Smart people always amaze me. In my school days I often wondered how some of the bright students in my class seemed to read a chapter just once and remembered everything in it, whereas I had to read it several times just to remember some of the points and that too for one day! It was frustrating and depressing. It also meant a lot more hard work – or so it seemed. I did not know that you need to train your mind to remember. It makes it easier to learn.

There are proven ways to train your memory:

Retrieval:            You must frequently recall what you have read or learnt. Do this by simply shutting your eyes and recalling your notes or ideas instead of re-reading them. Do this a couple of times till it becomes routine. See how fast your brain gets used to retrieving information! In fact it becomes easier than re-reading the material!

Elaboration:       Periodically, stop and explain to yourself (imagine your little sister in front of you) , in your own words, what you have just learnt. Use a blank sheet for illustrations. This helps in establishing connections with your previous knowledge and also establishes a sort of ownership with the idea. The result is a longer memory span.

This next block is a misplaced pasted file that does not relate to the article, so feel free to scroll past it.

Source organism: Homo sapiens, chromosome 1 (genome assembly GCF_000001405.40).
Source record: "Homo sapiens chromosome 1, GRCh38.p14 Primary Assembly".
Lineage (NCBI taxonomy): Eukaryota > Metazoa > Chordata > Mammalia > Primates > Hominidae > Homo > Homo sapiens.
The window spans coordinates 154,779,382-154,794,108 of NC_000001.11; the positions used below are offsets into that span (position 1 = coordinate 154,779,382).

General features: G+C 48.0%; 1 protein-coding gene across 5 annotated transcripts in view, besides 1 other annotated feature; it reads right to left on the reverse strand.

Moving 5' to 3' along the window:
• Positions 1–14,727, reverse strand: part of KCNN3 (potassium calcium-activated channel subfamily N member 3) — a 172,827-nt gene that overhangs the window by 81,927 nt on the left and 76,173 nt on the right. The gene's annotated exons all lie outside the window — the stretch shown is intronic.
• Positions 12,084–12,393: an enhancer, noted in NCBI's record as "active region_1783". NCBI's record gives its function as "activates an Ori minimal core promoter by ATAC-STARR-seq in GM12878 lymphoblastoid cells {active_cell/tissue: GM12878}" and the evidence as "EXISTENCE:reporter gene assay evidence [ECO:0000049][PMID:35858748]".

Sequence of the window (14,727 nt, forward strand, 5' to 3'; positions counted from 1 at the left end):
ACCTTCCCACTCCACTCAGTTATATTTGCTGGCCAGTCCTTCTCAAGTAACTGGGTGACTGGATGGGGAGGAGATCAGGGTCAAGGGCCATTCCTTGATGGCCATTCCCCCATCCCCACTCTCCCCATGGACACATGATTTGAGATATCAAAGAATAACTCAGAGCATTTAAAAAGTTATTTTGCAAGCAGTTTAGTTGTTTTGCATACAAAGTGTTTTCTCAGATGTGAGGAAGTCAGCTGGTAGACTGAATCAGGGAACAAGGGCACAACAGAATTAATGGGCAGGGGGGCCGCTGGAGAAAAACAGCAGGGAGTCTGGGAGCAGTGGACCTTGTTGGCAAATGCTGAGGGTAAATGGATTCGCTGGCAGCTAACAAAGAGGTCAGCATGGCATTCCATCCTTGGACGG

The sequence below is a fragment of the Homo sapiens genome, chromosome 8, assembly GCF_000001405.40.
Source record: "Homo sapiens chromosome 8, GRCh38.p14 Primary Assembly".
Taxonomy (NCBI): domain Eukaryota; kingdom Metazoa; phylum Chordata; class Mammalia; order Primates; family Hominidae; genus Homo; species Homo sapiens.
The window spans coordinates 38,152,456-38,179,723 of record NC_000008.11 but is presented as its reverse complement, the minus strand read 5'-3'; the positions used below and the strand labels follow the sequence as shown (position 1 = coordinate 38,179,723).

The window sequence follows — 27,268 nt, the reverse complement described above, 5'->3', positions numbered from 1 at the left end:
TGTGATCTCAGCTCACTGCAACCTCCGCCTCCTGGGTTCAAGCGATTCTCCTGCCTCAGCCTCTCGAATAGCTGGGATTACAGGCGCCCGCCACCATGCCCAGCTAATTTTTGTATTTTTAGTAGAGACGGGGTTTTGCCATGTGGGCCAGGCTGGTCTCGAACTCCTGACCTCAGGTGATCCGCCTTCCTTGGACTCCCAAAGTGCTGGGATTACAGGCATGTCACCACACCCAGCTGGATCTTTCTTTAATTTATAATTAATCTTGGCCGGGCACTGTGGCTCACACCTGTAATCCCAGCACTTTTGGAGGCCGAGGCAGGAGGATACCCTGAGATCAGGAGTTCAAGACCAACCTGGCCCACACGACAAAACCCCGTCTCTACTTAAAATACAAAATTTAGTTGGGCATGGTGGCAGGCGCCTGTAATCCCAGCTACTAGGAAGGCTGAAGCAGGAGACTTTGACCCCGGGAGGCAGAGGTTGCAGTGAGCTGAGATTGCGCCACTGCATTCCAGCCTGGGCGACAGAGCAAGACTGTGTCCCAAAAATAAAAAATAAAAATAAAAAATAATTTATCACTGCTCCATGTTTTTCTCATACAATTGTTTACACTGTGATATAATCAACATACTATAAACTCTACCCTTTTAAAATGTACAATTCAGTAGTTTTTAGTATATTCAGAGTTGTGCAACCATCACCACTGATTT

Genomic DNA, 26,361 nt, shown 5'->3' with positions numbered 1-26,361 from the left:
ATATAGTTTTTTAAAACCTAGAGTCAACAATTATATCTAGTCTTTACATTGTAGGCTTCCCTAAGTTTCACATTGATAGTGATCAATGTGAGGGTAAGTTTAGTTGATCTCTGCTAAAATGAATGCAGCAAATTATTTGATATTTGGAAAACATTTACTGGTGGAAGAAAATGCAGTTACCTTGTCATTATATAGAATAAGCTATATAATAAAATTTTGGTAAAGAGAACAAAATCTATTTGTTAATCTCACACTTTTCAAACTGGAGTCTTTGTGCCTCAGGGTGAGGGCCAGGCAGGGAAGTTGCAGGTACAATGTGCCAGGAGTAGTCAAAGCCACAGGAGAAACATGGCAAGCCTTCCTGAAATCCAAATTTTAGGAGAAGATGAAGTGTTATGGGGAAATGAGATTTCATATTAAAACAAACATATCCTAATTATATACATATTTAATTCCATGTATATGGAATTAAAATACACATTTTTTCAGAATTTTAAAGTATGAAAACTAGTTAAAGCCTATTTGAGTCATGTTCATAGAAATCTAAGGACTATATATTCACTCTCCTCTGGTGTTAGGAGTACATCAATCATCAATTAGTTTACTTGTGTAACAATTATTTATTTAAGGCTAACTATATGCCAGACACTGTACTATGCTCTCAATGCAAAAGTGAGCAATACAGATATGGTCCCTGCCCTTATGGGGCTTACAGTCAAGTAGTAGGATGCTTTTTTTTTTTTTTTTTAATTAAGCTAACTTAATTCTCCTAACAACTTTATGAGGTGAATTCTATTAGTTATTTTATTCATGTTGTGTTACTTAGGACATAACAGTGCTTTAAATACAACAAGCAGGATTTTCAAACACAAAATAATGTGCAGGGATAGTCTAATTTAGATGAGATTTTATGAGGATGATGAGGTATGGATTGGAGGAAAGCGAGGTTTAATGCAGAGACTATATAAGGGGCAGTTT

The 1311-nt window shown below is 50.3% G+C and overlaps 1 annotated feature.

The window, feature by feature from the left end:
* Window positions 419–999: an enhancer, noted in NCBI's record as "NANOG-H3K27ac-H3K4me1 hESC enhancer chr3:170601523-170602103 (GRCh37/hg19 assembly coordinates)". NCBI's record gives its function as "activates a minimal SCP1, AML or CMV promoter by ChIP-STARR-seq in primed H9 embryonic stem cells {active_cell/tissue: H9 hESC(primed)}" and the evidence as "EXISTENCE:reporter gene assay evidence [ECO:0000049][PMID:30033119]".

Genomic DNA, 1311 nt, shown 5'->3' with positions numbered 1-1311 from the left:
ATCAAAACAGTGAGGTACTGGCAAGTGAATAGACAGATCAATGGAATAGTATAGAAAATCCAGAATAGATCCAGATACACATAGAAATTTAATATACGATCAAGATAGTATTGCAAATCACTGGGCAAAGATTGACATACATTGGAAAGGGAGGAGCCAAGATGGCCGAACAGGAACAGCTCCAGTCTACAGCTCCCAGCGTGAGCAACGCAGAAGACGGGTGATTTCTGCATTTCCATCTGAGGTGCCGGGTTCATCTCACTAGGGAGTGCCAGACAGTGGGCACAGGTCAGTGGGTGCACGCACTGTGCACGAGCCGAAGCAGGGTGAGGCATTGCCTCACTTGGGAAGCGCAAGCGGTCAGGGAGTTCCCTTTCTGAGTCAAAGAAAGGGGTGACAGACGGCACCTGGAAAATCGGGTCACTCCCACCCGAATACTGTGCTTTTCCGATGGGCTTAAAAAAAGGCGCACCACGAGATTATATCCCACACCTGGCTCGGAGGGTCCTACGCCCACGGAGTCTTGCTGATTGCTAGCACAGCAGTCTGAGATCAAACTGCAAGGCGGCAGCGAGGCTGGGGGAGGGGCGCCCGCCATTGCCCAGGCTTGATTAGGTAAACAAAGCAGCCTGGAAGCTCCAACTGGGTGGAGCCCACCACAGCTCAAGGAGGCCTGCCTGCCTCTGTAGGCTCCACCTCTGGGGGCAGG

Interleaving:      Just sitting back and observing from a distance what you have just learnt, allows the mind to take it in. It also helps if you can divert your mind to some other topic not related to what you were doing, and give the brain some rest. The authors of “Make It Stick” suggest that this process relates to our prehistoric past, and the need to assess a problem before finding a solution. This type of interleaving ensures that you have thought about the topic which is the essential step in learning, and thereby remembering it.

Generation:       When answers are not readily available, it is better to leave it for a while. It is called “generation”. The answer is  usually worked out subconsciously, from first principles – and it sticks.

Reflection:         Sitting back and recounting the sequence of events, as they occurred – or should occur – is a good way of remembering them. I have found this very good for presentations where I do not have to refer to my notes for very long periods.